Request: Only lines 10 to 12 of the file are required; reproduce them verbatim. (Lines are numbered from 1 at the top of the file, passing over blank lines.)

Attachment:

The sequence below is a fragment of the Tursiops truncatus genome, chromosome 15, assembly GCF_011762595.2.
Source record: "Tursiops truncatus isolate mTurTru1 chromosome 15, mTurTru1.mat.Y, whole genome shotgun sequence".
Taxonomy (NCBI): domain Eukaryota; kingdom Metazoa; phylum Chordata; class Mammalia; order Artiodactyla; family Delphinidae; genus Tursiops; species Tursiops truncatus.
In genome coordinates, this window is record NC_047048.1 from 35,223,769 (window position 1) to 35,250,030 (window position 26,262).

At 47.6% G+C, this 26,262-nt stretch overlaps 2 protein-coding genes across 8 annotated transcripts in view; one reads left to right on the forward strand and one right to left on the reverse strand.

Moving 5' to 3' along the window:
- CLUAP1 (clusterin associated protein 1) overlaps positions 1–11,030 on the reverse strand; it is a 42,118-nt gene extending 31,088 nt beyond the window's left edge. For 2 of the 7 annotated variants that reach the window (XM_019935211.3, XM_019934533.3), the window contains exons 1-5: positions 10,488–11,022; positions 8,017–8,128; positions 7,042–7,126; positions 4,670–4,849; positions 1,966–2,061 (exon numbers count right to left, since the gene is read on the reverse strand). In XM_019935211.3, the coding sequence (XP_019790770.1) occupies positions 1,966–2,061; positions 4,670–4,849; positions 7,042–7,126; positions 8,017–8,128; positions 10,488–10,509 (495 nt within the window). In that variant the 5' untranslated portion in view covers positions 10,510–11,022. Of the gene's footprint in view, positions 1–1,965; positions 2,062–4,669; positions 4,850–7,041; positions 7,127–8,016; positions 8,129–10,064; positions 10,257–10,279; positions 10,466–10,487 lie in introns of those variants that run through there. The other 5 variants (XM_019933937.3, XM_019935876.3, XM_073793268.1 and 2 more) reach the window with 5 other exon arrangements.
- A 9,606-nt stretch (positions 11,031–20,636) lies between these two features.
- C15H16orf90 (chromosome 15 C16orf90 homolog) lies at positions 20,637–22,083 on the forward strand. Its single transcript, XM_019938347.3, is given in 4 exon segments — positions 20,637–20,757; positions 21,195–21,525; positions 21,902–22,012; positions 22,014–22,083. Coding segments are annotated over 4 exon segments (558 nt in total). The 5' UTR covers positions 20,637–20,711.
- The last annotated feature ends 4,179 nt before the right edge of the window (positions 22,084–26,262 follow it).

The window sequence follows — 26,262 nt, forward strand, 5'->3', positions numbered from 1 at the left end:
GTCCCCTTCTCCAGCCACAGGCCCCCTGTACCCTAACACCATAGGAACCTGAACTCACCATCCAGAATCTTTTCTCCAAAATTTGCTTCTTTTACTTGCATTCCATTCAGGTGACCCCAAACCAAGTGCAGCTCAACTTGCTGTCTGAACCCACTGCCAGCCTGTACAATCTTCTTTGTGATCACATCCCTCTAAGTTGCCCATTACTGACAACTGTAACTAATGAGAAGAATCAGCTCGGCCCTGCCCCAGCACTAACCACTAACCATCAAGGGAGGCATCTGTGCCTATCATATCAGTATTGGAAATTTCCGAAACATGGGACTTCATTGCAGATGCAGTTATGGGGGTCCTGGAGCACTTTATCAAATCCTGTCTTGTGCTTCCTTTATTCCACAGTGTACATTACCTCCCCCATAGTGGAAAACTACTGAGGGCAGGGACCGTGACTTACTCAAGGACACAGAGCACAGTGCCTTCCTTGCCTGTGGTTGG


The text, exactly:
- The last annotated feature ends 4,179 nt before the right edge of the window (positions 22,084–26,262 follow it).

The window sequence follows — 26,262 nt, forward strand, 5'->3', positions numbered from 1 at the left end:
GTCCCCTTCTCCAGCCACAGGCCCCCTGTACCCTAACACCATAGGAACCTGAACTCACCATCCAGAATCTTTTCTCCAAAATTTGCTTCTTTTACTTGCATTCCATTCAGGTGACCCCAAACCAAGTGCAGCTCAACTTGCTGTCTGAACCCACTGCCAGCCTGTACAATCTTCTTTGTGATCACATCCCTCTAAGTTGCCCATTACTGACAACTGTAACTAATGAGAAGAATCAGCTCGGCCCTGCCCCAGCACTAACCACTAACCATCAAGGGAGGCATCTGTGCCTATCATATCAGTATTGGAAATTTCCGAAACATGGGACTTCATTGCAGATGCAGTTATGGGGGTCCTGGAGCACTTTATCAAATCCTGTCTTGTGCTTCCTTTATTCCACAGTGTACATTACCTCCCCCATAGTGGAAAACTACTGAGGGCAGGGACCGTGACTTACTCAAGGACACAGAGCACAGTGCCTTCCTTGCCTGTGGTTGG